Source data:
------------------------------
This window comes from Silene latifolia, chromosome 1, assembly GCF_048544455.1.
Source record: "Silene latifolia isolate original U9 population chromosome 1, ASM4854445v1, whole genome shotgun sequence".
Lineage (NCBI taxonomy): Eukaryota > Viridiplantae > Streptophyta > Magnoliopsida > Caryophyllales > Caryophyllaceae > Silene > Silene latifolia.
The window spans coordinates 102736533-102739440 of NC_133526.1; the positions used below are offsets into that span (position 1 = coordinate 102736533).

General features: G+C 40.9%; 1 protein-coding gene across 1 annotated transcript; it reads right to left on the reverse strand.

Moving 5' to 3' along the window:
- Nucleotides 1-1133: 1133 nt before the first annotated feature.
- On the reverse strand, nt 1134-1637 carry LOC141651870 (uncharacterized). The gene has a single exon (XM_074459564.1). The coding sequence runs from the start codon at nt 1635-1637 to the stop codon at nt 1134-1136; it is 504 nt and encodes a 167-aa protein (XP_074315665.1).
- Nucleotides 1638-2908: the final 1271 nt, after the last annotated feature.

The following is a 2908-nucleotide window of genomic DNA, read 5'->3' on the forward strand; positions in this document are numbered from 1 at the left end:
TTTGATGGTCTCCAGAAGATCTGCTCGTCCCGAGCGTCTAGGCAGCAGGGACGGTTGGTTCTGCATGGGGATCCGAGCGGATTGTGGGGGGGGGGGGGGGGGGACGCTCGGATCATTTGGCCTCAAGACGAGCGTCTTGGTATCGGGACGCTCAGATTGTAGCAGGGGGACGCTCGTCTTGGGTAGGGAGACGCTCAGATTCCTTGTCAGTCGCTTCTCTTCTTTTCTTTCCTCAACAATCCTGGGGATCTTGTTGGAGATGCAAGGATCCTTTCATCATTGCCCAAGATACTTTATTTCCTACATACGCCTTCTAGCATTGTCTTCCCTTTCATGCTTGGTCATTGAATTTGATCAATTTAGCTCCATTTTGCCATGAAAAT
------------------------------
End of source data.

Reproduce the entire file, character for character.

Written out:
This window comes from Silene latifolia, chromosome 1, assembly GCF_048544455.1.
Source record: "Silene latifolia isolate original U9 population chromosome 1, ASM4854445v1, whole genome shotgun sequence".
Lineage (NCBI taxonomy): Eukaryota > Viridiplantae > Streptophyta > Magnoliopsida > Caryophyllales > Caryophyllaceae > Silene > Silene latifolia.
The window spans coordinates 102736533-102739440 of NC_133526.1; the positions used below are offsets into that span (position 1 = coordinate 102736533).

General features: G+C 40.9%; 1 protein-coding gene across 1 annotated transcript; it reads right to left on the reverse strand.

Moving 5' to 3' along the window:
- Nucleotides 1-1133: 1133 nt before the first annotated feature.
- On the reverse strand, nt 1134-1637 carry LOC141651870 (uncharacterized). The gene has a single exon (XM_074459564.1). The coding sequence runs from the start codon at nt 1635-1637 to the stop codon at nt 1134-1136; it is 504 nt and encodes a 167-aa protein (XP_074315665.1).
- Nucleotides 1638-2908: the final 1271 nt, after the last annotated feature.

The following is a 2908-nucleotide window of genomic DNA, read 5'->3' on the forward strand; positions in this document are numbered from 1 at the left end:
TTTGATGGTCTCCAGAAGATCTGCTCGTCCCGAGCGTCTAGGCAGCAGGGACGGTTGGTTCTGCATGGGGATCCGAGCGGATTGTGGGGGGGGGGGGGGGGGGACGCTCGGATCATTTGGCCTCAAGACGAGCGTCTTGGTATCGGGACGCTCAGATTGTAGCAGGGGGACGCTCGTCTTGGGTAGGGAGACGCTCAGATTCCTTGTCAGTCGCTTCTCTTCTTTTCTTTCCTCAACAATCCTGGGGATCTTGTTGGAGATGCAAGGATCCTTTCATCATTGCCCAAGATACTTTATTTCCTACATACGCCTTCTAGCATTGTCTTCCCTTTCATGCTTGGTCATTGAATTTGATCAATTTAGCTCCATTTTGCCATGAAAAT